Kenneth Grant, author of Aleister Crowley and the Hidden God, may be interested to know (or may already know) that the Number of the Sumerian Goddess of Venus, hence of Love and War, is Fifteen. In many of the ancient tablets of that period, she is actually referred to as "the Fifteen", as a shortcut to spelling out the whole Name in cuneiform, was assume. Grant made much of "the Goddess Fifteen" in his study of Crowley's system as related to Tantricism, without mentioning the Name by which this Goddess is quite well-known, or even mentioning Her native country!
After the chapter on Zonei, we come to the "Book of Entrance" which is really a system of self-initiation into the planetary spheres and may have something to do with the planetary arrangement of the steps of the ziggurats of Mesopotamia, which were seven storeyed mountains. Not much is revealed to the potential candidate for initiation as to how these "gates" work, or what he might find there, save to say that the key of one Gate lies in mastering the Gate before it. The Mad Arab was either keeping a sacred Secret, or found human language inadequate to the task of describing what other initiates in similar systems have expressed in the vague abstractions of the truly illuminated, likening the experience to an LSD trip.
The "Incantations of the Gates" follow, and are probably meant to accompany the preceding chapter, being prayers proper to each of the celestial Gates. The "conjuration of the Fire God" follows this, and resembles the others in its mixture of Greek and Sumerian phrases. It should be noted here that wherever a Sumerian phrases. It should be noted here that wherever a Sumerian phrase appears in the original MS. we have kept it as it is, untranslated, as we expect the Mad Arab would have wanted it. Quite possibly, even he did not know the exact meaning of much of the conjurations in the Old Tongue, but viewed it as a 'barbarous' tongue' which must be preserved because of its essential Power. Indeed, with the publication of this Book, Sumerian may become as popular among magicians as the strange, angelic language of Enochian, discovered by Dr. Dee in Elizabeth England.
In Greek, in the original MS., a common incantation would look something like this (using Roman characters for the Greek):
(O Wicked God
O Wicked Demon
Spirit of the Sky, Remember!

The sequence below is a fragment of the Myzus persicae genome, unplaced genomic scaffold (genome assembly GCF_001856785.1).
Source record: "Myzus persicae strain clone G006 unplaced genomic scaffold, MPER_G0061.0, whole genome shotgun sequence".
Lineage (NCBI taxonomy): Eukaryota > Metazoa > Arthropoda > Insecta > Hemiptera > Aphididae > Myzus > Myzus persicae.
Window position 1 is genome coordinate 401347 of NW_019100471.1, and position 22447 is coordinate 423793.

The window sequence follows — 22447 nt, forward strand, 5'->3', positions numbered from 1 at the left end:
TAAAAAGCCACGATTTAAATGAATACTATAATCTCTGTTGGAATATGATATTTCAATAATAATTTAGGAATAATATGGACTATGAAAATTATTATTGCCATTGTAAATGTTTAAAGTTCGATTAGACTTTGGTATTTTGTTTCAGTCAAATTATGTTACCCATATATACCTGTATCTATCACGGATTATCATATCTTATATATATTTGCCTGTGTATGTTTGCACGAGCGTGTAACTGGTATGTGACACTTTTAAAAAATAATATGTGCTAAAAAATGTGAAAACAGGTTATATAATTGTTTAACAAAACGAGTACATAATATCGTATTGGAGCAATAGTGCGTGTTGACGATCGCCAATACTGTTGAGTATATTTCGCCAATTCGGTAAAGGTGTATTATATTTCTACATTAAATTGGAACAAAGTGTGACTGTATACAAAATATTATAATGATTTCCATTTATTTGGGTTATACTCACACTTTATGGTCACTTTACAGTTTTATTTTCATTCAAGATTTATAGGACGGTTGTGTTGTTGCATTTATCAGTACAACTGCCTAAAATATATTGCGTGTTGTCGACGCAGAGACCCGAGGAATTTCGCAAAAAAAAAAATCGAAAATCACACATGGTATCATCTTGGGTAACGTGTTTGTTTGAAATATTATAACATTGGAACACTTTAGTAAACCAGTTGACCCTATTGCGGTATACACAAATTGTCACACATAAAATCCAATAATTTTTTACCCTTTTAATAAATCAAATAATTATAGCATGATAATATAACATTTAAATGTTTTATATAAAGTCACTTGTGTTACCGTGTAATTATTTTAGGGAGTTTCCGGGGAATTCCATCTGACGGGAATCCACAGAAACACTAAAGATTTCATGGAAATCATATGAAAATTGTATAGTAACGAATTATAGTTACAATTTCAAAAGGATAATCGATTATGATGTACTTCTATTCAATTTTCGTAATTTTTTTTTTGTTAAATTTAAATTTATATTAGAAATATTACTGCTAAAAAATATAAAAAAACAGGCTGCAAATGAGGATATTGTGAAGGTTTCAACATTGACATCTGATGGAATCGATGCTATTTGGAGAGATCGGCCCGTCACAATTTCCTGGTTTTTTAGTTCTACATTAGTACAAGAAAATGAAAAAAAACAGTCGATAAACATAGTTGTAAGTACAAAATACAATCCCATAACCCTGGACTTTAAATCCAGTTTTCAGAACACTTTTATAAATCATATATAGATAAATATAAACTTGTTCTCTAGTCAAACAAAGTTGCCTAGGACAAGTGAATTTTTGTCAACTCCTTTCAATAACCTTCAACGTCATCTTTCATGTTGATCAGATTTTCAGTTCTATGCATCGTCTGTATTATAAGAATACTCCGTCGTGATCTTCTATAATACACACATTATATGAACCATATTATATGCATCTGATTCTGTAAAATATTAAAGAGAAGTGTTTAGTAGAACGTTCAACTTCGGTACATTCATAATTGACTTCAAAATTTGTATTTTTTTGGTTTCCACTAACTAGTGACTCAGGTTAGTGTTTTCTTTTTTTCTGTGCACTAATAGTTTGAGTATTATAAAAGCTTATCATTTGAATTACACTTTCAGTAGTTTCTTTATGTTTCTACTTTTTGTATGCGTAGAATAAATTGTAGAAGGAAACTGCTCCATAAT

Spirit of the Earth, Remember!)
Yet, a word like SHAMMASH, the Name of the Solar Deity, would read SAMAS or SAMMAS, and in the text of the NECRONOMICON we would make the word read like its original.
The "Conjuration of the Watcher" follows the Fire God conjuration. The word "watcher" is sometimes used synonymously with "angel", and sometimes as a distinct Race, apart from angelos: egragori. The Race of Watchers are said not to care what they Watch, save that they follow orders. They are somewhat mindless creatures, but quite effective. Perhaps they correspond toe Lovecraft's shuggoths, save that the latter become unweildly and difficult to manage.
After the Watcher, comes the MAKLU text, which appears to be a collection of exorcisms, which includes the famous "Xilka Xilka Besa Besa" incantation, in the original, to which a translation has been appended in this work - a translation evidently not at hand when the author compiled the MS. Thus, for the first time, this much-rumoured exorcism is available in full and in English.
After this, the "Book of Calling" needs little explanation. It is the grimoire of the NECRONOMICON, containing the formulae of ritual conjuration, as well as the seals and diagrams to accompany the rites. It is followed by "The Book of Fifty Names" being fifty separate powers of the God MARDUK, defeater of Chaos. This is interesting, in that the names seem to come from the Enuma Elish, in which the Elder Gods confer these fifty names upon MARDUK as titles, in their appreciation of his routing of Evil. A sigil is given for each of the Names, and a word of Power for most of them.
Then appears the Centrepiece of the Book, the MAGAN text. The word MAGAN may mean the Land of the MAGAN which was said to lie in the West of Sumer. For a time, it seems the name MAGAN was synonymous with the Place of Death - as the Sun 'died' in the West. Hence, it is a bit confusing as to what MAGAN is really supposed to mean in this text, but in context the "Place of Death" explanation seems quite valid. The MAGAN text is nothing more than an incomplete and free-form version of the Creation Epic of Sumer, along with INANNA's Descent into the Underworld, and many glosses. We are told how MARDUK slays TIAMAT - after much the same fashion that the Chief of Police of Amity slays the great white shark in Benchley's novel JAWS, blowing an evil wind (the oxygen tank) into Her mouth and sending in an arrow (bullet) in after it to explode her. Surely, the two or three most box-office successful films of the past few years, JAWS, THE EXORICST and, perhaps, THE GODFATHER, are an indication that the essence of Sumerian mythology is making itself felt in a very real way in this, the latter half of the Twentieth Century?
After the long and poetic MAGAN text, comes the URILLIA text which might be Lovecraft's R'lyeh Text, and is subtitled "Abominations". It has more specifically to do with the worship of the Serpent, and the nature of the cults that participate in the Concelebration of Sin. Again, more conjurations and seals are given, even though the reader is charged not to use them; an inconsistency that is to be found in many grimoires of any period and perhaps reveals a little of the magicians's mentality; for there is very little that is evil to the advanced magus, who cares not if he deals with angelic or demonic forces, save that he gets the job done!
Then, following the URILLIA text and forming the very end of the received MS., is the Second Part of the Testimony of the Mad Arab. It is a haunting and sorrowful occult personality. Was he really mad? This is perhaps a question that will go on for as long as Man tries to understand himself; himself as a part of the cosmic dance and spiral, which includes the satanic as well as the deific, the sad as well as the happy. Perhaps the Arab was privy to some other-worldly secret that he could not reveal. Perhaps he had opened the Door by mistake, his own personal Gate to the Abyss, and was forced to cross its threshold into the Unknown. We may never know.
Or, we may wish we never had.
The Editor New York, New York October 12, 1975